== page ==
After the murder of her estranged son, a journalist forms an unlikely alliance with his pregnant girlfriend to track down those responsible. Together, they confront a world of drugs and corruption in the underbelly of a small city.
All the elements for an effective murder mystery seem to be in place in Miles Joris-Peyrafitte’s “The Good Mother,” yet they never truly come together. An intriguing lead character, a death that hits close to home and an implied secret with far-reaching complications whet the viewers’ appetite, all setting up what could have been an edge-of-your-seat thriller with a clever twist ending. Unfortunately, screenwriters Madison Harrison and Joris-Peyrafitte get lazy during the third act, hard-to-believe narrative beats taking the place of clever writing.
Hilary Swank is Marissa, a cynical reporter whose worn appearance is evidence of the many trials she’s had to endure. Widowed, her reliable son, Toby (Jack Raynor), has become a police officer. And while this would give any parent gray hair, her other boy Mikey (Madison Harrison) has been battling drug addiction and has fallen in with a bad crowd. Marissa’s worst fears are realized when Toby informs her his sibling has been found dead, the victim of a shooting.
Marissa’s investigative instincts kick in and instead of dwelling on her anger or grief, she sets out to find the culprit. However, her ire has no bounds when it comes to Paige (Olivia Cooke), Mikey’s pregnant girlfriend, who she blames for her son’s troubles. Desperate to help, the young woman ingratiates herself on the grieving mother, who allows her to live with her, if for no other reason, then to perhaps get clues as to who killed her son.
This setup is sound, the film’s first half moving at a brisk pace, each plot point intriguing enough to make me resist the urge to go to the kitchen for more potato chips. And then…well, things just get out of hand. You have to give every film a bit of rope, allow for one, maybe two things to occur that might not necessarily hold narrative water in order for the story to move along. Of course, every viewer’s patience varies on this point, some accepting any nonsensical that occurs, others checking out at the sign of any incongruity.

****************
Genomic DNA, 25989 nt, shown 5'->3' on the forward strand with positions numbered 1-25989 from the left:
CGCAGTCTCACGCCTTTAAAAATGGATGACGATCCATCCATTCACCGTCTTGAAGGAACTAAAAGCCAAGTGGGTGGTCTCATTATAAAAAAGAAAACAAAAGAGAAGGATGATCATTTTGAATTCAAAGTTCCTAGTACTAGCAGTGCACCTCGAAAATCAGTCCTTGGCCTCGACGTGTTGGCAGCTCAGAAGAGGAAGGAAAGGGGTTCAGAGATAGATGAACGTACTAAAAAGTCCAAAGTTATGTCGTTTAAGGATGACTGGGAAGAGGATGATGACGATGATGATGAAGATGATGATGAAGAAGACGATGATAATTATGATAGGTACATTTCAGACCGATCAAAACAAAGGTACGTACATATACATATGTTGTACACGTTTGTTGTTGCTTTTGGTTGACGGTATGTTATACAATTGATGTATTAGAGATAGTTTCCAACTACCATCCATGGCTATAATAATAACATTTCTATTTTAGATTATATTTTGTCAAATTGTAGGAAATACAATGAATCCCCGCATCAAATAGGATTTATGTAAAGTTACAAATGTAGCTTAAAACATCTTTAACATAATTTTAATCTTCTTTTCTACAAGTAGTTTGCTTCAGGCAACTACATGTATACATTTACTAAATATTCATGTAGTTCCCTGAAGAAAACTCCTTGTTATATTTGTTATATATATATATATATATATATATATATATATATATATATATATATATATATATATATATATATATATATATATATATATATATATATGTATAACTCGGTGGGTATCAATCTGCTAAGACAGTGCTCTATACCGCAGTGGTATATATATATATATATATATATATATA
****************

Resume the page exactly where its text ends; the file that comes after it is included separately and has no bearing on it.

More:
Madison Harrison and Joris-Peyrafitte hope you’ll overlook some real whoppers, events that call the logic of the story and certain characters into question. Like anyone, I like a good plot twist, but it must be gotten to honestly. Seeds must be planted unobtrusively along the way for them to bloom into a plausible narrative switcheroo. Unfortunately, the writers here hope the viewer won’t question the surprises they spring on us, blindly accepting their faulty logic.
The cast deserves much better, their work uniformly fine. Swank is one of our finest film actors yet the choices she’s made of late would suggest she’s not getting offers worthy of her talent. Her last film credit was 2020’s horrible noir thriller “Fatale,” while her solid tv series “Alaska Daily” was only given 11 episodes to find an audience before cancellation. She carries a haunted look about her here that conveys more than a rambling monologue or two, as she provides Marissa with a dogged determination that’s admirable yet self-destructive. Raynor and Cooke shine as well, both young actors on their way to becoming veterans whose names you look for with interest.
Had ”Mother” been made in the 40’s or 50’s, I can see it as a black-and-white film noir, shadows dominating the urban setting, suggestive of the dark secrets its characters carry, thin beams of light suggesting slivers of hope, all suffused with clouds of cigarette and suggestive glances. But alas, what we’re treated to instead is a desperate exercise that’s not nearly as clever as it thinks it is.